Here’s Why You Should Get Yourself Some Manly Natural Soap

Dr. Squatch's cheekily-monikered bars are an olfactory feast

dr. squatch bar soap
Dr. Squatch

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The first line of a 2018 promo video sums up the Dr. Squatch ethos pretty succinctly: “Listen up. The soap you shower with? It’s shit.”

At first glance, admittedly, Dr. Squatch’s shtick feels like a direct-to-consumer reboot of Old Spice’s time-honored, manly-man hygiene pitch. There’s much discussion about building things with one’s hands, chopping down trees in the forest, and smelling “like a champion” once the day is done.

But the cheeky, California-based brand, which was founded in 2013, doesn’t take itself quite that seriously. It’s actually poking fun at its space. The Instagram page appears to be run by a Gen-Z meme lord, the brand routinely tosses around words like “sudisfaction” and, well, this happened.

Comic-writing prowess aside, there’s a far more important difference between Dr. Squatch and all those conglomerate-owned body washes. The brand uses real ingredients from natural sources — the sort of stuff special chemical manufacturers neglected after World War II. 

dr. squatch
Those grapefruits aren’t just for show. The SoCal brand only sources natural ingredients.
Dr. Squatch/Facebook

Wild-sounding scents like Grapefruit IPA, Wood Barrel Bourbon, Bay Rum, and Deep Sea Goat’s Milk aren’t “guy’s guy” gimmicks. Grapefruit IPA, for instance, contains actual beer (the yeast helps dissolve dead skin cells), shea butter (the fatty acids and vitamins nourish the skin), and hops extract powder (the source of the scent).

Aside from clays, oils (coconut, olive, palm) and sea salt, that’s it. Even the more vaguely-named bars aren’t hiding any upsetting, fourteen-letter binding agents. They’re made from stuff you’d actually want to start rubbing all over your naked form — Fresh Falls contains Alaskan glacier mineral clay, lichen moss and indigo powder.

Why aren’t more brands operating like this? It’s expensive. It takes work. It often requires domestic manufacturers. (All of Dr. Squatch’s factories and distribution centers are based in America.) Similar to food or fashion, it’s just become easier for bigger brands to sell crap to unsuspecting masses. In the case of bar soap and body wash, that means products that contain sodium lauryl sulfate, parabens, dioxane, or polyethylene glycol — substances that will at the very least irritate your skin, and at the most dangerous end, have displayed carcinogenic effects.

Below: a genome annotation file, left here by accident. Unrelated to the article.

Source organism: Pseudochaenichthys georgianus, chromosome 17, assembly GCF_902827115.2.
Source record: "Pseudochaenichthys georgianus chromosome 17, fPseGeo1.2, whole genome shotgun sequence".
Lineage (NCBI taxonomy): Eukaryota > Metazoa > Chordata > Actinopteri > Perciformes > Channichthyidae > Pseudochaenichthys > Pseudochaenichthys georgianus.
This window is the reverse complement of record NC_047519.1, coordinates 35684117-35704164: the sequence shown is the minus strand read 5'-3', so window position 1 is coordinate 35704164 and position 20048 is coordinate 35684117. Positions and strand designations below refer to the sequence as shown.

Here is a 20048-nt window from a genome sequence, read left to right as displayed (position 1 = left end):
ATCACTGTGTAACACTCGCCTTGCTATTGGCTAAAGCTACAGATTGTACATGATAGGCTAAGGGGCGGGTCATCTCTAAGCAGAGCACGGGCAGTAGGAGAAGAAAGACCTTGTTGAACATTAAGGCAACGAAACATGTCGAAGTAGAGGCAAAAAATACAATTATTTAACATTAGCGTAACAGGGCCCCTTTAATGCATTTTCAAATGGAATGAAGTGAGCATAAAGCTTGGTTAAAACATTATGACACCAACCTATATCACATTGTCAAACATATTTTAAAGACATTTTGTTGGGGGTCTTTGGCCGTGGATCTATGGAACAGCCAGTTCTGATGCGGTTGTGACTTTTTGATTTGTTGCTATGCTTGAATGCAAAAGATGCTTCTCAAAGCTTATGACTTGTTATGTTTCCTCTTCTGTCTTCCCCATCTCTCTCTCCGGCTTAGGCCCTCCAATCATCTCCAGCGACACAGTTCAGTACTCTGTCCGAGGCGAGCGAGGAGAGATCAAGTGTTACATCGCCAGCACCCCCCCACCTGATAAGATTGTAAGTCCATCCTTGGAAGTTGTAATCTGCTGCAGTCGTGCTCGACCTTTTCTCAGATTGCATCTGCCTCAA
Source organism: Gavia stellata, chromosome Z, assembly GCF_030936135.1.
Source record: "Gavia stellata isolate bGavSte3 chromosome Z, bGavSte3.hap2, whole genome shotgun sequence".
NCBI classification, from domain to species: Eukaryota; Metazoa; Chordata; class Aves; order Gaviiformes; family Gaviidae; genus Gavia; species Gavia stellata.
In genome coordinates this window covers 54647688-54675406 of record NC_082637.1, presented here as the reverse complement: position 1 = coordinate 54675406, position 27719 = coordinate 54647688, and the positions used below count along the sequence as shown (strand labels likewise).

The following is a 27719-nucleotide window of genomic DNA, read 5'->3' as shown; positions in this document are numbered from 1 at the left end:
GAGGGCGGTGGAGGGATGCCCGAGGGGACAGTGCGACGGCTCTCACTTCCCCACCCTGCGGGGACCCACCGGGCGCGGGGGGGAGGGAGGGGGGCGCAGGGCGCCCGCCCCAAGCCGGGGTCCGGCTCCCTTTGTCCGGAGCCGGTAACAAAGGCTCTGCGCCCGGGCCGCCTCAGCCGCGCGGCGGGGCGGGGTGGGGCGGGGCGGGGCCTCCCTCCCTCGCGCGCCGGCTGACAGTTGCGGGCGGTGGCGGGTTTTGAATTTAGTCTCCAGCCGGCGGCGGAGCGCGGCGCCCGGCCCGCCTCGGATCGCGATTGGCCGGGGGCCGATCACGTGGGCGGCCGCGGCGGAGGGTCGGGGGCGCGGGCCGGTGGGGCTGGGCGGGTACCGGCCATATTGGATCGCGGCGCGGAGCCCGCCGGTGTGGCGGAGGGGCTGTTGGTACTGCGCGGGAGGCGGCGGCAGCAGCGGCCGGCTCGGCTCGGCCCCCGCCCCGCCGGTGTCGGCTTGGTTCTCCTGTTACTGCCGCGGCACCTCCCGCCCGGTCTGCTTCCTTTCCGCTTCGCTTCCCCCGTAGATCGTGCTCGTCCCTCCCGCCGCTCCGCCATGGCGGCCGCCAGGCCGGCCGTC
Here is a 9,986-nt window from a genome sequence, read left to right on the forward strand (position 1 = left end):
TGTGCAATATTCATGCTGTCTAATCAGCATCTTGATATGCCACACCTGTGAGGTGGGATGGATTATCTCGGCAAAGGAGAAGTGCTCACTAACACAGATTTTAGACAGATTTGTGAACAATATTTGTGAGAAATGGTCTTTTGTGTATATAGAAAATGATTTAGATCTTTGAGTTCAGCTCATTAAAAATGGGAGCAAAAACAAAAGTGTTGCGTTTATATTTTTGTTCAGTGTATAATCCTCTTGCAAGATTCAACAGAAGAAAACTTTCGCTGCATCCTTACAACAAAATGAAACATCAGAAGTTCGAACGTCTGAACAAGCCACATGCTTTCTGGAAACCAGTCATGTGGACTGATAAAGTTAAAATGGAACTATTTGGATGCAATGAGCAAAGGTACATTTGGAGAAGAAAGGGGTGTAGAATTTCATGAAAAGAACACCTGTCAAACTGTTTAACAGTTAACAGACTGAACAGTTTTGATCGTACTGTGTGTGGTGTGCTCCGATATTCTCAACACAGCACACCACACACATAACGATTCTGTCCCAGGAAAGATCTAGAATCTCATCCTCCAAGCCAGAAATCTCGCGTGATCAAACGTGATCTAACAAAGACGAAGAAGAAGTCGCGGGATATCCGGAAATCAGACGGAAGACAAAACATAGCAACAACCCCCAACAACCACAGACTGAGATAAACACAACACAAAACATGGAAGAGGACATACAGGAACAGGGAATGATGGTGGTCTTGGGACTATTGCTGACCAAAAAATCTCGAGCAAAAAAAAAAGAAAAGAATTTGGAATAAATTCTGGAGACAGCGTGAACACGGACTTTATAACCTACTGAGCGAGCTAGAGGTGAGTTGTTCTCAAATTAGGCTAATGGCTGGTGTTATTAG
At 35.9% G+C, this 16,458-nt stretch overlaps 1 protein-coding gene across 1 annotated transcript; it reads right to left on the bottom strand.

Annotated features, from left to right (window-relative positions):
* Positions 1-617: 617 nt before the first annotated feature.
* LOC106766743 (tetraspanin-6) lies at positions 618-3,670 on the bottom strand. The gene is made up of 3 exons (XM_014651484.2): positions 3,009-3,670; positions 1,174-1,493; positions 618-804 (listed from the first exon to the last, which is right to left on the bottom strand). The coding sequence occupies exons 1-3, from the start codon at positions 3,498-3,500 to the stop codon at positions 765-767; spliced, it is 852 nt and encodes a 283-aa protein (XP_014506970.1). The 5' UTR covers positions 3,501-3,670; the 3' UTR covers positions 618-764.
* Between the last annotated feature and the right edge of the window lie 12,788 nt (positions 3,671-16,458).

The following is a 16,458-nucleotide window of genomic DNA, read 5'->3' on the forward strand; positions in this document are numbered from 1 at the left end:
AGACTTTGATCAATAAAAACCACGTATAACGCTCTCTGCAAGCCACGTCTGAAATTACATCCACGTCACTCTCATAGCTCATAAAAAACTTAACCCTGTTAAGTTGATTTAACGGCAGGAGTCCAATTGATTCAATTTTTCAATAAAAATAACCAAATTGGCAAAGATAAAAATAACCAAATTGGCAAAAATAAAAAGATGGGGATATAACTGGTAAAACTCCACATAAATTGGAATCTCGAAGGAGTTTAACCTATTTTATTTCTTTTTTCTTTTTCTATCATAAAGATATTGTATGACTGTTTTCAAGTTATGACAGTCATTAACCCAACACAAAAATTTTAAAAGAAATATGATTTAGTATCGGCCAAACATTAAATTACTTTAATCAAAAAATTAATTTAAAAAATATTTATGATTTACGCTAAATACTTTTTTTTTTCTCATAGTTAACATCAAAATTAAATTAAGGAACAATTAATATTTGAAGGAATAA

Big Soap, like Big Sunscreen, traditionally hasn’t thought much of men. It relies on you to make those last-minute, “if I must” purchases, which inevitably involve minimal research. It doesn’t care that the country already over-showers, or that over-soaping (along with over-shampooing) is essentially “killing a butterfly with a hammer.” If anything, the more body wash you dump on your body, the more wash they’ll be able to sell you.

That’s not to mention: too many of today’s bar soaps and body washes actually dry out the skin, instead of nourishing it. This only catalyzes sebum production, which can create an acne outbreak, which will have you freaking out and headed back to the shower … you get it. We recommend making a switch. Dr. Squatch is good for the industry, smells fantastic, and best of all, doesn’t leave that sticky, hotel-soap sensation on the skin. You could also try out Stirling Soap Company or Duke Cannon. Brands like Baxter of California and Native (though no longer independently-owned) are also great options.

Take Dr. Squatch’s quiz before ordering. It’ll spit out three bars of soap at the end (after asking questions about your alcohol of choice, your ideal vacation and what level of exfoliation you prefer), which you can then bundle for a 25% discount. They’re $7 a pop. Our stance? Around $15 for a month of smelling like a “cocktail of clove, cinnamon, pine and citrus” (Bay Rum) seems like a pretty fair shake.

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